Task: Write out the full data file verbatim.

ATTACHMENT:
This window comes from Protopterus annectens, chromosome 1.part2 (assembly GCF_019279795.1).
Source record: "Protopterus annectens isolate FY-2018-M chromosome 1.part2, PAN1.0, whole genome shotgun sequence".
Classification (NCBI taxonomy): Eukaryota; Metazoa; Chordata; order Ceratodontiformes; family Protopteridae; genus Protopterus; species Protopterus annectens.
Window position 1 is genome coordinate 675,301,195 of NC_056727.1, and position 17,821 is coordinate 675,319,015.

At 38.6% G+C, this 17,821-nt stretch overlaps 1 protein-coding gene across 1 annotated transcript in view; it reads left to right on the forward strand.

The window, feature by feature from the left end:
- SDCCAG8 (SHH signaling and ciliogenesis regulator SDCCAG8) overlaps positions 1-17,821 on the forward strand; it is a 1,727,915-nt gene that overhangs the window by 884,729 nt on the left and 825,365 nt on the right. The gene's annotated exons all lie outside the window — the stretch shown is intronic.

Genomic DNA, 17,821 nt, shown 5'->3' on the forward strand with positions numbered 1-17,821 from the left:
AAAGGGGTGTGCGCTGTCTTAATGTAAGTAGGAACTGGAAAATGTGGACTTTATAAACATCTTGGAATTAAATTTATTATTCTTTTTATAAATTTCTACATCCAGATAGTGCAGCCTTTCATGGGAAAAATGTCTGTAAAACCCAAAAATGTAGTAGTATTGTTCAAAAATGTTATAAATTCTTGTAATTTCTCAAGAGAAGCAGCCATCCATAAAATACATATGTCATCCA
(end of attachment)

This window comes from Protopterus annectens, chromosome 1.part2 (assembly GCF_019279795.1).
Source record: "Protopterus annectens isolate FY-2018-M chromosome 1.part2, PAN1.0, whole genome shotgun sequence".
Classification (NCBI taxonomy): Eukaryota; Metazoa; Chordata; order Ceratodontiformes; family Protopteridae; genus Protopterus; species Protopterus annectens.
Window position 1 is genome coordinate 675,301,195 of NC_056727.1, and position 17,821 is coordinate 675,319,015.

At 38.6% G+C, this 17,821-nt stretch overlaps 1 protein-coding gene across 1 annotated transcript in view; it reads left to right on the forward strand.

The window, feature by feature from the left end:
- SDCCAG8 (SHH signaling and ciliogenesis regulator SDCCAG8) overlaps positions 1-17,821 on the forward strand; it is a 1,727,915-nt gene that overhangs the window by 884,729 nt on the left and 825,365 nt on the right. The gene's annotated exons all lie outside the window — the stretch shown is intronic.

Genomic DNA, 17,821 nt, shown 5'->3' on the forward strand with positions numbered 1-17,821 from the left:
AAAGGGGTGTGCGCTGTCTTAATGTAAGTAGGAACTGGAAAATGTGGACTTTATAAACATCTTGGAATTAAATTTATTATTCTTTTTATAAATTTCTACATCCAGATAGTGCAGCCTTTCATGGGAAAAATGTCTGTAAAACCCAAAAATGTAGTAGTATTGTTCAAAAATGTTATAAATTCTTGTAATTTCTCAAGAGAAGCAGCCATCCATAAAATACATATGTCATCCA